due to political or other shocks to tenuous oil supply.
There never was any geographic
or inter-generational equity pricing in the history of fossil fuel use.
Incredibly valuable energy created over immense geological time was
priced considering cost of production and immediate demand only. It
was always 'our oil'.
Those of us in the developed
world live in both the most amazingly complex and richly diverse lifeform
ever and the most wasteful dissipator of energy ever. Never was there
more freedom of opportunity and never was there such a brutal imperialist
power usurping opportunity from the disenfranchised masses.
destruction will occur in those countries that can't afford
oil.Demand destruction will occur in farmers fields and Third World
slums. America will eat turkey, watch football and give thanks to the
Lord while millions starve, while millions starve outside a privileged
world where oil is still fungible.
Demand destruction will occur
outside a Fortress America which allows who it wants to buy oil and
just prints more dollars so that Americans can keep on using oil in
the totally wasteful way they've become accustomed to.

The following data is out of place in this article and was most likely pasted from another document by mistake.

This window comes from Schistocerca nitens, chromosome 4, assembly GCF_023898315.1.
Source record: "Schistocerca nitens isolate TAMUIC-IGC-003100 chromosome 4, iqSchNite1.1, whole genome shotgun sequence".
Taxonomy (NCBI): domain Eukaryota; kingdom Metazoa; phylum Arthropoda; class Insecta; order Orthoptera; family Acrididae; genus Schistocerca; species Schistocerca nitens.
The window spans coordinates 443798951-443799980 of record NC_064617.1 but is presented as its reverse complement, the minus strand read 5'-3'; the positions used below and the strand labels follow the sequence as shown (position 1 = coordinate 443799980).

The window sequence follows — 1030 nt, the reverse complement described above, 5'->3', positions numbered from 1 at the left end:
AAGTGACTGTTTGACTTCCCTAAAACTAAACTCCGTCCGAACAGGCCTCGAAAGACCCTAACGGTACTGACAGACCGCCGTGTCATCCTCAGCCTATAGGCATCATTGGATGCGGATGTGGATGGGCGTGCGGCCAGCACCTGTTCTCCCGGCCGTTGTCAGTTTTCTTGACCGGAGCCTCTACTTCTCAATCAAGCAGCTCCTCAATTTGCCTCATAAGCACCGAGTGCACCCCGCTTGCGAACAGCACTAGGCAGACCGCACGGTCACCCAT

But wait, aren't fossil fuels merely one step in human economic development
where new fuels and technologies will eventually provide energy sources
for all? Won't market mechanisms ensure that capital and innovation
combine at the end of cheap oil to develop alternative sources of energy?
Doesn't look like it. The
end of cheap oil seems to have surprised markets. The exponential increase
in demand for fossil fuels seems to have surprised markets. The alternative
sources of power: solar, wind, nuclear, tidal, etc. are not as energy
dense, portable, or as readily usable as fossil fuels; path dependence,
the sunk costs of over a century of fossil fuel utilization, keep economies
to fossil fuel paths; and history tells us that complete development
of new energy sources (coal and oil in the past) takes about a century.
Given the present high and
rising oil prices, isn't it pertinent to point out that the rational
actors over the past decades of cheap oil seem to have missed the optimum
opportunity to develop these alternative sources of energy? Isn't this
understandable in hindsight? Won't relentless demand
destruction in the Third World be a stage in market allocation